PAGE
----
(Works in Progress)

  • The World Turned Upside Down: How Governance Worked during the American Revolution, book for How Things Worked series, under contract, Johns Hopkins University Press.
  • “Making Solons from Outlaws and Cincinnati from Rebels: Civic Opportunity and the End of the American Revolution,” article-length manuscript.
  • Securing Liberties: Opportunity, Violence, and the End of the American Revolution, book-length manuscript.

Invited Talks

  • “‘The Revolution’s Happening in Manhattan’…and on a Screen Near You: The Birth of a Nation Genre,” Society for Historians of the Early American Republic, July 2016.  Andrew Schocket, Bowling Green University
  • “A Tale of Two American Revolutions? Historians and, or Historians or, the Public,” United States Intellectual History Annual Conference, October 2015.
  • “Making Solons from Outlaws and Cincinnati from Rebels: Civic Opportunity and the End of the American Revolution,” at “‘So Sudden an Alteration’: The Causes, Course, and Consequences of the American Revolution,” Massachusetts Historical Society, April 2015.
  • Comments and chair, “Constructing Digital Histories: (Mis)Representations of the Past in Video Games,” Ohio Academy of History, March 2015.
  • Roundtable moderator and convener: “The Fun, Fury, Pleasure, Pain, and Process of Program Review in the 21st Century,” American Studies Association, November 2014.
  • “Scholar’s Dashboard: Functional and Technical Requirements for Digital Repositories,” Poster Session, Digital Humanities Summer Institute Colloquium, June 2014.
  • Roundtable participant, “ASA Committee on Programs and Centers: Strategies for Intra-Institutional Alliances to Ensure Program Stability,” American Studies Association Annual Conference, November 2013.
  • “Strength in Numbers?: Past and Future Intersections of Class, Early America, and Digital History,” “On the Anvil of Labor History in the Revolutionary Era: Billy G. Smith and Fellow Artisans,” November 2013.
  • “Two Cheers for Statistics!,” Celebrating the 2013 International Year of Statistics, October 2013.
  • “Scholar’s Dashboard,” National Endowment for the Humanities, Office of Digital Humanities Project Managers Meeting, September 2012.
  • “Scholar’s Dashboard: Building Digital Tools to Answer Humanistic Questions,” Big Data Day, Bowling Green State University, September 2012.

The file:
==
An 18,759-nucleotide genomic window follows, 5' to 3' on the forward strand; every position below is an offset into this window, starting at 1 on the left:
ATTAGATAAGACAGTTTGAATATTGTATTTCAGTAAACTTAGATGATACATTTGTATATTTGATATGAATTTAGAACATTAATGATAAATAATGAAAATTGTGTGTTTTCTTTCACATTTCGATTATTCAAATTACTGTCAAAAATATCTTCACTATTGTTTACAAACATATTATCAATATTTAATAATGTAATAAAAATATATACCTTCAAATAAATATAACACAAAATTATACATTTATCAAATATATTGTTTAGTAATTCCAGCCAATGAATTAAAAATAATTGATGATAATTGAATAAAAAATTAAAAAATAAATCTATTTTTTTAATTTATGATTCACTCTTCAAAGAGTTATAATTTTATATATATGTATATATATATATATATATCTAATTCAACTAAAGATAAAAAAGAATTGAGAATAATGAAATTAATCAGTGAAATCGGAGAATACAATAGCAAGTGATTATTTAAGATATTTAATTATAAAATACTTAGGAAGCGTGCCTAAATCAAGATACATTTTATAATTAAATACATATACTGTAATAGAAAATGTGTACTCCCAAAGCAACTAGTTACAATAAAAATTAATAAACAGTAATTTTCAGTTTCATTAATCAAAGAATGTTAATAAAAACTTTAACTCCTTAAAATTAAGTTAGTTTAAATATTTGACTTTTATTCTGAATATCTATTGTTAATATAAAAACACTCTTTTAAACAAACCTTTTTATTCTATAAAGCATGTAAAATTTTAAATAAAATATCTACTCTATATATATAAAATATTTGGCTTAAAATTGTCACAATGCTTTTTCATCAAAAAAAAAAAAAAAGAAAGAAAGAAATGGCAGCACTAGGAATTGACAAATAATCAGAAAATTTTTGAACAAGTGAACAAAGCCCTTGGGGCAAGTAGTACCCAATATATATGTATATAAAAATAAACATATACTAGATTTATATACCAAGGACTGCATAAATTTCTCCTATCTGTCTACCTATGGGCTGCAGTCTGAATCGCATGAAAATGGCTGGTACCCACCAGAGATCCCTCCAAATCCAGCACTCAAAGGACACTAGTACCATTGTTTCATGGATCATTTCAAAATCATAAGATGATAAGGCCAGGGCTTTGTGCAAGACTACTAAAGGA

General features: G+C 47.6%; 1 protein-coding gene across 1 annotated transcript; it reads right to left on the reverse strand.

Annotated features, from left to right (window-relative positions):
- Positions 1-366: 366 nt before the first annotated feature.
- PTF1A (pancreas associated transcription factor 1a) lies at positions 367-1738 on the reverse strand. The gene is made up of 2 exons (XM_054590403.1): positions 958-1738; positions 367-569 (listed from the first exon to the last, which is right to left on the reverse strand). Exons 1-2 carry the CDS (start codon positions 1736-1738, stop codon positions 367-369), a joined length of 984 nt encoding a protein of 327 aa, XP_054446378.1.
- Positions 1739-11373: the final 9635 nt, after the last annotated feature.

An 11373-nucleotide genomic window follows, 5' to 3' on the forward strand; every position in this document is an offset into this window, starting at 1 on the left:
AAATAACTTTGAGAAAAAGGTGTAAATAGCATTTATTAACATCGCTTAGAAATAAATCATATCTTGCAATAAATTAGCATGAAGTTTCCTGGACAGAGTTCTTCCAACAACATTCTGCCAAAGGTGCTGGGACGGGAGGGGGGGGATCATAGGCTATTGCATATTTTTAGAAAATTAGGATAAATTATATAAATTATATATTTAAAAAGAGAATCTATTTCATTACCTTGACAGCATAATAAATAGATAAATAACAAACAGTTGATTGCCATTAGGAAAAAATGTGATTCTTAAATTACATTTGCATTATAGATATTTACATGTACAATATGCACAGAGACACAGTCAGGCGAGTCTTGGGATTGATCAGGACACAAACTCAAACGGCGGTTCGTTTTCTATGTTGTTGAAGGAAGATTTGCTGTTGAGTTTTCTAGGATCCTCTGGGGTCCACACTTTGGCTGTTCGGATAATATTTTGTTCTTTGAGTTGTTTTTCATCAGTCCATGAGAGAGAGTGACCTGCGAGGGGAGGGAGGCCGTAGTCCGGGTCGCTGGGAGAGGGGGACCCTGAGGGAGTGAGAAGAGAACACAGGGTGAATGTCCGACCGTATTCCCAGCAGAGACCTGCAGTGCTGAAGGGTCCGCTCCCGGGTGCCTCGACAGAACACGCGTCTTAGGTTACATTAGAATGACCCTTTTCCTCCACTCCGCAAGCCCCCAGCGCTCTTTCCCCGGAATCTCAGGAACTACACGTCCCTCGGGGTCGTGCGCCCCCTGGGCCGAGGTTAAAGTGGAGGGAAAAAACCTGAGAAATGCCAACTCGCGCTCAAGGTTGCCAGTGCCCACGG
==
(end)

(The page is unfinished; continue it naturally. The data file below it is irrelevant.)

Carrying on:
• Roundtable participant, “Contesting Conservative Interpretations of the Founding Fathers,” Organization of American Historians Annual Conference, April 2012.
  • Roundtable participant, “The Bowling Green State University Faculty Union,” Battleground States Conference, February 2011.
  • Comments, "Disintegrating Values and Burgeoning Egos: Conservatives, Narcissists, and Neo-Nazis," Battleground States Conference, February 2011.
  •  “Learning By Doing Roundtable, ‘Policy History in the Classroom,’” 2010 Policy History Conference, June 2010.
  • Comments, "Violent Connections: Technology, Citizenship, and Capitalism," Battleground States Conference, February 2010.
  • Comments, “Revolutionary Repercussions in the Atlantic World,” Southern Historical Association Annual Conference, November 2009.
  • “A Nation Born in Blood: Violence, Trauma, and the American Revolution,” British Group in Early American Studies, September 2008.
  • Comment, “Black Soldiers in the Revolutionary Era,” Consortium on the Revolutionary Era, February 2007.
  • “Boston King, Sierra Leone, and the British Empire,” African Studies Association, November 2006.
  • “From African-American to American-African: Boston King’s Atlantic Migration,” Diasporas, Migration and Identities: British Group in Early American Studies, September 2005.
  • “‘Many Great Deliverance’s’: Boston King’s Atlantic Revolution,” American Historical Association, January 2005.
  • “Thinking About Elites in the Early Republic,” Society for Historians of the Early American Republic, July 2004.
  • “United States, Inc.: Corporations and the Formation of an Atlantic World Elite Class,” Class & Class Struggles in North America & the Atlantic World, 1500-1800, September 2003.